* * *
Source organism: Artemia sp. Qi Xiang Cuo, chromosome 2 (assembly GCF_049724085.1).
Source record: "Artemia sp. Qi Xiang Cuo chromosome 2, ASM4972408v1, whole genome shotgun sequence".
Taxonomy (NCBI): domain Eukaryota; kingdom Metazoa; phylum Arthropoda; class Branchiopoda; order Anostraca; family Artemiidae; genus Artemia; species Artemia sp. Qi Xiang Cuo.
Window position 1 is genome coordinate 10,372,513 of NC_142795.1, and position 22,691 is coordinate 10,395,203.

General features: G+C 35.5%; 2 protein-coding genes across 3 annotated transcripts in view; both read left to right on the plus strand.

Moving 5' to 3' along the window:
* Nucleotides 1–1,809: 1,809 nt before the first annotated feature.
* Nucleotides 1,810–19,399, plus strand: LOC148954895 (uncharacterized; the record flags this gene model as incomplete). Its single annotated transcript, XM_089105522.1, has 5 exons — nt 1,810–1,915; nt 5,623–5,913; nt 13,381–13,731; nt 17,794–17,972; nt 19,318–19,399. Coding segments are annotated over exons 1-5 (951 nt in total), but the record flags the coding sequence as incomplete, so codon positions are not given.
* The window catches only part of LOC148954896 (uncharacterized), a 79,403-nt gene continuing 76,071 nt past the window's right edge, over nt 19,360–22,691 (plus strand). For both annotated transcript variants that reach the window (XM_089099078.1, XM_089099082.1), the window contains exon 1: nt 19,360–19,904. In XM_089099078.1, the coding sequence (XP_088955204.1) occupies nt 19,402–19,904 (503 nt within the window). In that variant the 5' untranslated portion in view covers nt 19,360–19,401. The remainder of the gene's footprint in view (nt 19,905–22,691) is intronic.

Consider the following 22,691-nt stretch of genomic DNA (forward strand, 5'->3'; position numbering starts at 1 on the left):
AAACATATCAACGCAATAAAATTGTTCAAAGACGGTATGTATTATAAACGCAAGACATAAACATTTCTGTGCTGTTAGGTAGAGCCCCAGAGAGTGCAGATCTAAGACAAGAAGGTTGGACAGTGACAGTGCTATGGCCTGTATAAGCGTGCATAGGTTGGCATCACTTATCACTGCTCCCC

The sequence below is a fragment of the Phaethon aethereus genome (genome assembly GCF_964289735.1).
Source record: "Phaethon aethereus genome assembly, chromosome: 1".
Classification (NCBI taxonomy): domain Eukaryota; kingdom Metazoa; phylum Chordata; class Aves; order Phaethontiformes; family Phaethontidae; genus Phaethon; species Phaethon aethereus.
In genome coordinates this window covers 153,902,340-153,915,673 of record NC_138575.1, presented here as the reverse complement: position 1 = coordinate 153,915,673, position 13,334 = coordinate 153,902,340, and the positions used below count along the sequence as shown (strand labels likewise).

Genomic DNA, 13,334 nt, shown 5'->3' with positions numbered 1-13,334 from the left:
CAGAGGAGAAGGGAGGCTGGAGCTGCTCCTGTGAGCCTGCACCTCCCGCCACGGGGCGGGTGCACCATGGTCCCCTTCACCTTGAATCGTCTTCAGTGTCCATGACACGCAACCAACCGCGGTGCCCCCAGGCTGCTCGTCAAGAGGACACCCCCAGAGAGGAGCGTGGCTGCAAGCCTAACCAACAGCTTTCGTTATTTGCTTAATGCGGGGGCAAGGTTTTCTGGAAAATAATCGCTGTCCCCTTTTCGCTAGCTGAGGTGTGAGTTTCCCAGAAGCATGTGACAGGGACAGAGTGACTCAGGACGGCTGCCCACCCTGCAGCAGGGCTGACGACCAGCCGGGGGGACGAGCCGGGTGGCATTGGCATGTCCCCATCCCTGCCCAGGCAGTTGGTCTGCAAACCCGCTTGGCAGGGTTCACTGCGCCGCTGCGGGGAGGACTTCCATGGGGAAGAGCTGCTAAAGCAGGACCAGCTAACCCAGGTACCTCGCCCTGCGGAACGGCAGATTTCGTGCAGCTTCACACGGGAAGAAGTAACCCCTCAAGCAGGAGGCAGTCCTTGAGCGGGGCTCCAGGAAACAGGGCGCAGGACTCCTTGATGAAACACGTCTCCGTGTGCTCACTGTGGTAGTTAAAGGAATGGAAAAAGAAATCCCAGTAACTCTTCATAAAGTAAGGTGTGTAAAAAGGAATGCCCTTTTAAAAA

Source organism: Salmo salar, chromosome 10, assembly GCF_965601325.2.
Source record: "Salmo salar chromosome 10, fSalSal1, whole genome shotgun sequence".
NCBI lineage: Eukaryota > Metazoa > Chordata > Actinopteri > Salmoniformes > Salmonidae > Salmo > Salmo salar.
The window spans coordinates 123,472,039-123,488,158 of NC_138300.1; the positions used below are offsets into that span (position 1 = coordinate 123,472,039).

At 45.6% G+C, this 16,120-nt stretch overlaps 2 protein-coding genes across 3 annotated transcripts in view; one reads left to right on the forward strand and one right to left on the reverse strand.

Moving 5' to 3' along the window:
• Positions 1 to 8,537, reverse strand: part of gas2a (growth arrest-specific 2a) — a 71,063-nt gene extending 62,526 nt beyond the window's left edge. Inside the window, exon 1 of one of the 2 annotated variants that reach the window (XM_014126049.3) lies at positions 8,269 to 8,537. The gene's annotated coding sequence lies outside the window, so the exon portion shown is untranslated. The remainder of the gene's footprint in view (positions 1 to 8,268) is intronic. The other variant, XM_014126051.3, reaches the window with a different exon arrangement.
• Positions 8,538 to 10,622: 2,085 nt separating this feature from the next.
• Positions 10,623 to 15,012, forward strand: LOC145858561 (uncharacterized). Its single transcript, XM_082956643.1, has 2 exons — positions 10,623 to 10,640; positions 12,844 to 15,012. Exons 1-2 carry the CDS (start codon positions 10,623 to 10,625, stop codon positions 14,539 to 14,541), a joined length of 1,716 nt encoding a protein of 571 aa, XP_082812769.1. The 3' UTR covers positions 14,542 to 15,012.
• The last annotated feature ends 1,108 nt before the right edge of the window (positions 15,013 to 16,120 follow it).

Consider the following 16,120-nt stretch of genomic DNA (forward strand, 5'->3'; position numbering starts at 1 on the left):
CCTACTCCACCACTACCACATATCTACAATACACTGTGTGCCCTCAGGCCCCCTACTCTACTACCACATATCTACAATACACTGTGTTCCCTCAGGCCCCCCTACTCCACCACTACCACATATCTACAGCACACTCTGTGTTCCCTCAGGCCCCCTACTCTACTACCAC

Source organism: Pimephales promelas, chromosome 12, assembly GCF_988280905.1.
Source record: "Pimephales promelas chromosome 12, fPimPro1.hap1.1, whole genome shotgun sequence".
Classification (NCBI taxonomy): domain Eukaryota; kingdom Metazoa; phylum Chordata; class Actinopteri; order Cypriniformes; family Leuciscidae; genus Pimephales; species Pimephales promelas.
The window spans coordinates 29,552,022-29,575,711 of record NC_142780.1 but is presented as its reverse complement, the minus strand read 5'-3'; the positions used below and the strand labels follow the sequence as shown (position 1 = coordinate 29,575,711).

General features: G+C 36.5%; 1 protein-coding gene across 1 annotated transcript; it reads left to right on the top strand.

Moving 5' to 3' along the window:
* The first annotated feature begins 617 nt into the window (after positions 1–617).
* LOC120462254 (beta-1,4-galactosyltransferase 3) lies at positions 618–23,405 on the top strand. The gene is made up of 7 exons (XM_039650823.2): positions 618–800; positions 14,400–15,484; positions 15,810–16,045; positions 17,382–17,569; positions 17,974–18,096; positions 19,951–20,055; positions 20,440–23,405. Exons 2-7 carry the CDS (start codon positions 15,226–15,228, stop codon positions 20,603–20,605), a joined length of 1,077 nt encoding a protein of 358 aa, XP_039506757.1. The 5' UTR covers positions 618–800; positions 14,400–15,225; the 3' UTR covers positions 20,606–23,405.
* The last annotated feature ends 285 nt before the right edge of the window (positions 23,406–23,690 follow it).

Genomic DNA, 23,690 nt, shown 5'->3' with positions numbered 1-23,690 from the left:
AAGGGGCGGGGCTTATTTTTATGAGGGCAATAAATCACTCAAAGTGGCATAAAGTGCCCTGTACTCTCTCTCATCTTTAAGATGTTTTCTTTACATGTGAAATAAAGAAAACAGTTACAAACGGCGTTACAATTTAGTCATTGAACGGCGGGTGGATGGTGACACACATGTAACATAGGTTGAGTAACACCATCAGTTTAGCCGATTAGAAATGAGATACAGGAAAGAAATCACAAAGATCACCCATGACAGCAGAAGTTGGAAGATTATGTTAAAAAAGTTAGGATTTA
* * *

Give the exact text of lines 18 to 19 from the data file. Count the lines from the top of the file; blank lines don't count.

Source organism: Salmo salar, chromosome 10, assembly GCF_965601325.2.
Source record: "Salmo salar chromosome 10, fSalSal1, whole genome shotgun sequence".